To Be or Not To Be

April 23, 2012

To be or not to be…

Gary Lyons, a senior TAI coach

 People often ask me what do I do as a coach at TAI.

It’s not an easy question to answer.

It’s like asking a mother or a father what do they do – it’s many things involved with bringing up a child until they reach maturity.

Likewise with coaching a client – it’s many things involved with getting them to be authentic in front of an audience of one or one hundred.

And, like I’ve heard many parents say if they have more than one child, what worked with bringing up Hamlet does not necessarily work with Horatio!

And so with clients it’s the same thing, what worked for one of my CFO clients might not work for another CFO.

So my answer now, when people ask me “What do I do?” is “I coach my clients to ‘be’.”

Having been a theatre director, I find it’s very similar to working with actors on a play inasmuch as actors each work differently and at a different pace. As a director you have to know how to get the best out of each actor without stifling or getting in the way of their creative journey.

It’s also about asking the right questions and that’s what I do a lot of when I’m working with a client.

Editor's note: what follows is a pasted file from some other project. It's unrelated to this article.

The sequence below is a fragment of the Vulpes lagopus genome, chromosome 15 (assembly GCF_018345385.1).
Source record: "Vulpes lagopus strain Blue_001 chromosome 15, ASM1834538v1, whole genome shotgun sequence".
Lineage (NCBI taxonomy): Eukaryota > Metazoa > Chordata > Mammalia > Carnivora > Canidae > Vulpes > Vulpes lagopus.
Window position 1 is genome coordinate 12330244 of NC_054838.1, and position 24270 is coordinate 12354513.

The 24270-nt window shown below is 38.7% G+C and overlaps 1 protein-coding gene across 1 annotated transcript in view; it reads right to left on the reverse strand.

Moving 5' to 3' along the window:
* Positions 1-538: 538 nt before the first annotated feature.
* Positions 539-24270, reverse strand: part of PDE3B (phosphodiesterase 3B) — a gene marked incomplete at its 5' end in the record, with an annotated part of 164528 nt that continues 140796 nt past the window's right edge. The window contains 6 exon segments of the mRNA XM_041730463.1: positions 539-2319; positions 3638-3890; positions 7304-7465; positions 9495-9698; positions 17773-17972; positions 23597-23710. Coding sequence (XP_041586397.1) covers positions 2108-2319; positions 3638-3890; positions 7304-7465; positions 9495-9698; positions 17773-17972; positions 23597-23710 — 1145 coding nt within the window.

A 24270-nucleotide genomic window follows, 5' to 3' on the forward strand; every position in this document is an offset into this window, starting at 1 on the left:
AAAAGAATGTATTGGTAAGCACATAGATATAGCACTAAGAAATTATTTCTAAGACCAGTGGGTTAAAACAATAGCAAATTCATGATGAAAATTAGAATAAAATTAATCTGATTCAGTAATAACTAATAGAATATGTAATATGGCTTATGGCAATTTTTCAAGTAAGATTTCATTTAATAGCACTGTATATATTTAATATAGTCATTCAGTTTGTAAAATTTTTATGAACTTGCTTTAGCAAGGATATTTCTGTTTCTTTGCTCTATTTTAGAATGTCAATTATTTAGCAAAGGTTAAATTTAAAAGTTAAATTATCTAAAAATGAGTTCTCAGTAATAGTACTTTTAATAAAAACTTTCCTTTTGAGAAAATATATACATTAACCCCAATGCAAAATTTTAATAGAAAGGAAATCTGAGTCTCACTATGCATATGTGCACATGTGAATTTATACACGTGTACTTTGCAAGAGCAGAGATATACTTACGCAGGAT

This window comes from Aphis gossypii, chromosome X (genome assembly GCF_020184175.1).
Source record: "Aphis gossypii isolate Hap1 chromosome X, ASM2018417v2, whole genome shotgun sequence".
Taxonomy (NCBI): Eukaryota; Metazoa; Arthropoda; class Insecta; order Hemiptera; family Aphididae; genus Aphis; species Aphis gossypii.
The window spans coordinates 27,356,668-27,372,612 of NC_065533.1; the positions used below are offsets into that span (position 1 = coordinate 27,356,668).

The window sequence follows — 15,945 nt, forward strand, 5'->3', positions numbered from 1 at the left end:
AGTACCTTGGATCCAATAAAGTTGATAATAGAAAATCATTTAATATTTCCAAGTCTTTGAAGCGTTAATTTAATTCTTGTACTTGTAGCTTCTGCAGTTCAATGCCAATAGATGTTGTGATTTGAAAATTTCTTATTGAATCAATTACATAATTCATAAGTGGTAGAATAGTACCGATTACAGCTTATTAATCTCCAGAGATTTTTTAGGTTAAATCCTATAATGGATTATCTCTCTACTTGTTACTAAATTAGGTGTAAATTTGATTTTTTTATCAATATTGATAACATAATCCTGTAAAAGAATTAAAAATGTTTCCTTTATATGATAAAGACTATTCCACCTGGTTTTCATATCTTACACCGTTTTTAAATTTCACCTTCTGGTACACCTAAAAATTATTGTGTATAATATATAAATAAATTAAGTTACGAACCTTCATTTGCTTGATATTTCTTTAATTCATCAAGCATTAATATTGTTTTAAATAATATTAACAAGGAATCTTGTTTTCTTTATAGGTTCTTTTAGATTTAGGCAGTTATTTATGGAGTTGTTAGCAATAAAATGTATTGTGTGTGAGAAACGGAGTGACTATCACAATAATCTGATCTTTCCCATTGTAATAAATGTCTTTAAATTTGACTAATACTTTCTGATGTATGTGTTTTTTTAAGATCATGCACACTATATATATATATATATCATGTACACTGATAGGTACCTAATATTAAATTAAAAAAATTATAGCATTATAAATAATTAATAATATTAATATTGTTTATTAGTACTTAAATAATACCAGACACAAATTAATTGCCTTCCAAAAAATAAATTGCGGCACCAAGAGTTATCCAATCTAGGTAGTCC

Most of the coaching sessions with a client are 4 to 5 hours long.

One of the reasons is the need to get them out of their world and in to ‘our’ world.

If you were a fly on the wall you might think that the first hour of the session was just chatting and bemoaning the various ‘issues’ the client is having at work. But in fact a lot of information gathering is going on which is stored in the computer in my head. This is then accessed when working on their sessions dealing with their “Philosophy of Leadership” or the “Declaration of Their Values” or “Personal Vision” for themselves and their company or discovering what are their “Essential Drivers.”

The programs we do with our clients usually start with some basic tools regarding presenting.

Just like actors who have to know stage craft, how to be in relationship with the other actors, the audience, the set, how to produce their voice correctly so they can do 8 performances a week.

But also, just like actors, if the “character” work has not been done and the audience is not convinced that they are “grieving because their father the King has been murdered”, all the stage craft and voice work in the world will not help.

So that’s what I do.

I ask clients the right questions.

I give clients tools.

But most importantly I work with my clients on the ‘character’ work without stifling or getting in the way of their creative journey.

What are their values?

What is their point of view?

What is their philosophy of leadership?

What is their language, their way of expressing themselves?

What makes them get out of bed everyday?

What drives them?

Once they get clear on these, the ‘magic’ starts to happen.

Somehow they seem very natural in front of an audience.

They have presence.

They speak from their authentic voice.

They have relevant, poignant stories to tell.

They have a rapport with the audience.

There is humor.

There is drama.

There is suspense.

We sense we are in the company of someone who is authentic.

We are watching someone ‘being.’


Gary Lyons is a Senior Coach at The TAI Group leading individual engagements and group workshops in Leadership and Communications.